During its first two centuries, the early church took special care to protect the doctrine of Christ’s nature. They rejected the idea that Jesus was merely a human teacher (known as Ebionism), or was a human on whom the Holy Spirit descended (known as Adoptionism). They also rejected the opposite doctrine that asserted Jesus possessed a divine nature but merely appeared to be human, (known as Docetism, from a Greek word meaning “to seem”).
These one-dimensional views of Christ’s nature were rejected as heresy because they did not do justice to the full scope of Christ’s nature as the Bible describes it. Jesus Christ was truly God and truly man. He was the God who existed before all things and through whom “all things were made” (John 1:3). But He was also the God who became flesh and was “born of a woman, born under the law” (John 1:14; Gal. 4:4).
The fact that Jesus was “born of a woman” means that He had a human body as well as a human nature. The only remarkable thing about the Savior’s physical birth was His conception. Jesus’ body was formed in Mary’s womb as a result of God’s direct activity. She became pregnant when the power of God “would overshadow” her (Luke 1:35; cf. Matt. 1:18). But every other aspect of His growth and development was ordinary. After His conception, Jesus went through the normal stages of fetal development until His birth. After His birth Jesus “grew in wisdom and stature, and in favor with God and men” (Luke 2:52). He learned to walk and talk just as any other child does. He was subject to hunger, thirst, and weariness (John 4:6).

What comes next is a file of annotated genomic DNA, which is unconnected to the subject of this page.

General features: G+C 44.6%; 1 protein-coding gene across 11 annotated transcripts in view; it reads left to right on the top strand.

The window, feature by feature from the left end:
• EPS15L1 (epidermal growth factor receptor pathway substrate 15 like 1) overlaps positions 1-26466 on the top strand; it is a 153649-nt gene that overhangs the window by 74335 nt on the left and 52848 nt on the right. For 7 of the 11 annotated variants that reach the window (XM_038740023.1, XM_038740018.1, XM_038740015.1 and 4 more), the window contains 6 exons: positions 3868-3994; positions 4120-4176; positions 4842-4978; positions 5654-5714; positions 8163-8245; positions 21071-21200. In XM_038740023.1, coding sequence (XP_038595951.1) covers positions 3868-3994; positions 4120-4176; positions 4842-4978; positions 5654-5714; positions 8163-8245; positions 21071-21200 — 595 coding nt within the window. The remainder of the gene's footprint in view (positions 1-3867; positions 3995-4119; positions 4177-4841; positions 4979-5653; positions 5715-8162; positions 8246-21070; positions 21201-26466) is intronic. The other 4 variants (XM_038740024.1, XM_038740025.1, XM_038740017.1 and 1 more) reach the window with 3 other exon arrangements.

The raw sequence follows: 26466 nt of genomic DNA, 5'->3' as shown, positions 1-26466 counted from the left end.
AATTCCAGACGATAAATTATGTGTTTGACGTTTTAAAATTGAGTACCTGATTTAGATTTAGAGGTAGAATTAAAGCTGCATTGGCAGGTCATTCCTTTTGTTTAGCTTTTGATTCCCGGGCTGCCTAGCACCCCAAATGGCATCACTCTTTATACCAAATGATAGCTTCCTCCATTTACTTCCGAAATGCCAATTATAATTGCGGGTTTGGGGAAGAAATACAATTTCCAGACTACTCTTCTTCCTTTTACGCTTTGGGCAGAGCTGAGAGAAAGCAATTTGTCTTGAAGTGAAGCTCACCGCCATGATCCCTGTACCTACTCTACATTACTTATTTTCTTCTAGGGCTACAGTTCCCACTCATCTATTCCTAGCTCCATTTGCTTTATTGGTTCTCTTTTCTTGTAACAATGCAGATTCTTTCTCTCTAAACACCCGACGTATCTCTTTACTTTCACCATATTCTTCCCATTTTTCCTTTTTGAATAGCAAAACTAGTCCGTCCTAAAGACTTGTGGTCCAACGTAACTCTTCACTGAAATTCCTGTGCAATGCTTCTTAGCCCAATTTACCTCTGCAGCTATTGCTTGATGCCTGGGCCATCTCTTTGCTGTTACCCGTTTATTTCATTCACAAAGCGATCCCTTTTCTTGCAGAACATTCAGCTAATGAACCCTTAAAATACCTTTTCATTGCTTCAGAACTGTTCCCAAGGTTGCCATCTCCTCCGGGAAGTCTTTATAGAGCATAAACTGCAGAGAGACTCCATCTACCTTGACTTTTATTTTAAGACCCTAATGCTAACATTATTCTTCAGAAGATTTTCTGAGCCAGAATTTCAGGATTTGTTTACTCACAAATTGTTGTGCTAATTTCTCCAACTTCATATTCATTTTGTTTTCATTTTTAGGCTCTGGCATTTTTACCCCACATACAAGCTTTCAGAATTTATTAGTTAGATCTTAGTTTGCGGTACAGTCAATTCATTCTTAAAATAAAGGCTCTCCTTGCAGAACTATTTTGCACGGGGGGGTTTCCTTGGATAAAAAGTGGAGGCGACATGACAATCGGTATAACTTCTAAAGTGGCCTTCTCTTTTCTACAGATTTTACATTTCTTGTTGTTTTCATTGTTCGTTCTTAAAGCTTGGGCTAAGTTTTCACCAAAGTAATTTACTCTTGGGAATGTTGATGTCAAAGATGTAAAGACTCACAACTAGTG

Why is it important that we believe that Jesus had a fully human, physical body? Scripture indicates that a real body was essential to Christ’s mission. He did not come merely to teach or even to provide an example of godly living. Jesus came to reconcile us to God and make us holy. He could only do this by “setting aside in his flesh the law with its commands and regulations” (Eph. 2:15).
Jesus shed His blood on the cross and offered His sinless, resurrected body as a sacrifice of atonement for sin (Rom. 3:25). The fact that Jesus had a human body as well as a human nature made it possible for Him to die. As a result, those who have trusted in Christ have been reconciled to God “by Christ’s physical body” and are “without blemish and free from accusation” (Col. 1:22).
For Further Study
To learn more about the doctrine of the incarnation of Christ, read Incarnation by Alister McGrath (Fortress).
By John Koessler, Chair and Professor of Pastoral Studies
John Koessler serves as chair and professor of pastoral studies at the Moody Bible Institute in Chicago, Illinois. He is married to Jane and has two sons, Drew and Jarred. John is the author of Folly, Grace & Power: The Mysterious Act of Preaching (Zondervan), A Stranger in the House of God (Zondervan) and served as general editor of The Moody Handbook of Preaching (Moody). John has written several other books and articles and serves as a contributing editor for Today in the Word.